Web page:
Date of Award
Doctor of Philosophy
The overall objective of the work in this dissertation was to characterize -calpain, m-calpain, and calpastatin activities in order to learn more about the system in the live animal as well as its potential effects on postmortem proteolysis. Animal models of efficiency and growth were used to achieve this objective.
The first specific objective was to evaluate muscle protein turnover differences in pigs selected for residual feed intake (RFI). Muscle samples were collected, and insulin signaling, protein synthesis, and specific protein degradation proteins were analyzed for expression and activities in twelve gilts each from low (LRFI) and high (HRFI) RFI lines. LRFI (more efficient) pig muscle had greater calpastatin activity and a lower -calpain:calpastatin activity ratio compared to HRFI counterparts (P<0.05). LRFI pig muscle had less 20S proteasome activity (P<0.05). No differences in protein synthesis pathways were observed (P>0.05). Postmortem proteolysis was determined in the longissimus from generation 8 of the LRFI versus HRFI pigs (n=9). Less μ-calpain autolysis and troponin-T degradation were observed at 3 d postmortem in LRFI pigs (P<0.05), indicating slowed postmortem proteolysis during postmortem aging. These data provide significant evidence that less protein degradation occurs in the more efficient LRFI pigs, which may account for a significant portion of their increased efficiency.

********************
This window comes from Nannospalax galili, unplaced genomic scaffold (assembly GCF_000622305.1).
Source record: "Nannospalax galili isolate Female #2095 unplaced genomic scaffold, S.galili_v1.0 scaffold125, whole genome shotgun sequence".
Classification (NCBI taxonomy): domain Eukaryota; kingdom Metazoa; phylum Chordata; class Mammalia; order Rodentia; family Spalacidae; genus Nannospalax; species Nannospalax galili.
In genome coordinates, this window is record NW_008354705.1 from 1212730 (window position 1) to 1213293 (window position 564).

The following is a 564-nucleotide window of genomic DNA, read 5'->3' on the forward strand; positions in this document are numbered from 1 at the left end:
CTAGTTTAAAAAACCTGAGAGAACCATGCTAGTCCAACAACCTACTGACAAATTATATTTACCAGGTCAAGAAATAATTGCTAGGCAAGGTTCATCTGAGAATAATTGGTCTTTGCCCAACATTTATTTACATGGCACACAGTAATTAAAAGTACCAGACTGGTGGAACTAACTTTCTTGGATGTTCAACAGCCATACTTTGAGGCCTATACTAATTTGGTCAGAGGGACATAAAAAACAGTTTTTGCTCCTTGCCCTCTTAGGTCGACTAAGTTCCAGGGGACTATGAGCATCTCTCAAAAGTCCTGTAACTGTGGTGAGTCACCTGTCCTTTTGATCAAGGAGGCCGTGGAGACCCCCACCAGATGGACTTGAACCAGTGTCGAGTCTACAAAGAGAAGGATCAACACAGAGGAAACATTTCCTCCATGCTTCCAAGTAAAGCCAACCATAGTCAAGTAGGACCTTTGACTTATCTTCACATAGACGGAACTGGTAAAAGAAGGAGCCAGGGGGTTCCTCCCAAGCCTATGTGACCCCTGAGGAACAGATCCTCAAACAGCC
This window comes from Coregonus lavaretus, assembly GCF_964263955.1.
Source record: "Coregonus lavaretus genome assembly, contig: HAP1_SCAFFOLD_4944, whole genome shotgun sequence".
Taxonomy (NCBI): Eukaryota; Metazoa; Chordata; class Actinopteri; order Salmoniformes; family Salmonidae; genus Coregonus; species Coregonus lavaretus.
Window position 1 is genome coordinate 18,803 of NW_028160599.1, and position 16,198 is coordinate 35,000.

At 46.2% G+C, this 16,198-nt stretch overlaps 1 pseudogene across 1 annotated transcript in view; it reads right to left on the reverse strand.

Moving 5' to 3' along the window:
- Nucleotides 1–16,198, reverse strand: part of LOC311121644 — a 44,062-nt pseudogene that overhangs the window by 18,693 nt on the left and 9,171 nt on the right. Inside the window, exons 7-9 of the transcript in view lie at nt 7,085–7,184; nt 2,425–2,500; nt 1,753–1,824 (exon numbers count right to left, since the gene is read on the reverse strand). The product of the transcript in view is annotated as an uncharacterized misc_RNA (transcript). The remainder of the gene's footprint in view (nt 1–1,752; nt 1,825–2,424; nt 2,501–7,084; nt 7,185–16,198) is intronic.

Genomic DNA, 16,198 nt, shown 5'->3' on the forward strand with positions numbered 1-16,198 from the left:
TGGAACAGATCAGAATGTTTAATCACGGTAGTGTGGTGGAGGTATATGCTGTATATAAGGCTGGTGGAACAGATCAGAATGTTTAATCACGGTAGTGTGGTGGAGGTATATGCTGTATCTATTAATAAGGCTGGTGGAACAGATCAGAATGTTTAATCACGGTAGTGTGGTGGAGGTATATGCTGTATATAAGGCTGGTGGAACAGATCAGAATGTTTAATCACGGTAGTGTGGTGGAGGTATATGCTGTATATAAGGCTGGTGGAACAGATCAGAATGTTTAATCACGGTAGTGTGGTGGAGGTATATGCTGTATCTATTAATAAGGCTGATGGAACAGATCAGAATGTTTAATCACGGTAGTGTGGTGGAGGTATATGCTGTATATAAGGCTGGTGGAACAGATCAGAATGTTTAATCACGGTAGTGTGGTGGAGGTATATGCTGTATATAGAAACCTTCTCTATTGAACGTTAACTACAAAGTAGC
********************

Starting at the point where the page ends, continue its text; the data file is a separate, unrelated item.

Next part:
The second specific objective was to determine calpain system activity and postmortem proteolysis in three muscles from growing and mature beef cattle (n=6 each). The -calpain:total calpastatin activity ratio was lesser in mature animals (P=0.08), suggesting less proteolytic potential compared to the younger animals. Muscles from the mature group had greater calpastatin activity compared to calves at 6 days postmortem and had less -calpain autolysis and protein degradation over time (P<0.01). These data suggest that calpastatin activity in muscle from older animals is more persistent postmortem, partially explaining tougher meat from older animals, even after aging.
The third specific objective was to characterize two calpastatin activity peaks (Calpastatin I and Calpastatin II) detected during anion exchange chromatography. While there is less total activity in the Calpastatin I peak, both calpastatins inhibit - and m-calpain similarly. 2D immunoblotting for calpastatin detected anti-calpastatin immunoreactive proteins migrating at 145 and at 60 kDa in both Calpastatin I and Calpastatin II eluate samples. The 145 kDa spots were also identified as calpastatin via mass spectrometry. 2D gels were stained to detect phosphoprotein and total protein abundance. Calpastatin in the Calpastatin II peak stained more intensely with the phosphoprotein stain. We propose that Calpastatin II is more phosphorylated, resulting in its later elution from an anion exchange column. Phosphorylation may be a mechanism to regulate calpastatin inhibitory activity.
This work further elucidates the role that the calpain system plays in muscle growth and development, providing a greater understanding of muscle biology, efficiency, and meat quality.
Shannon Michelle Cruzen
Cruzen, Shannon Michelle, "Characterization of the skeletal muscle calpain/calpastatin system in growth models in swine and cattle" (2013). Graduate Theses and Dissertations. 13305.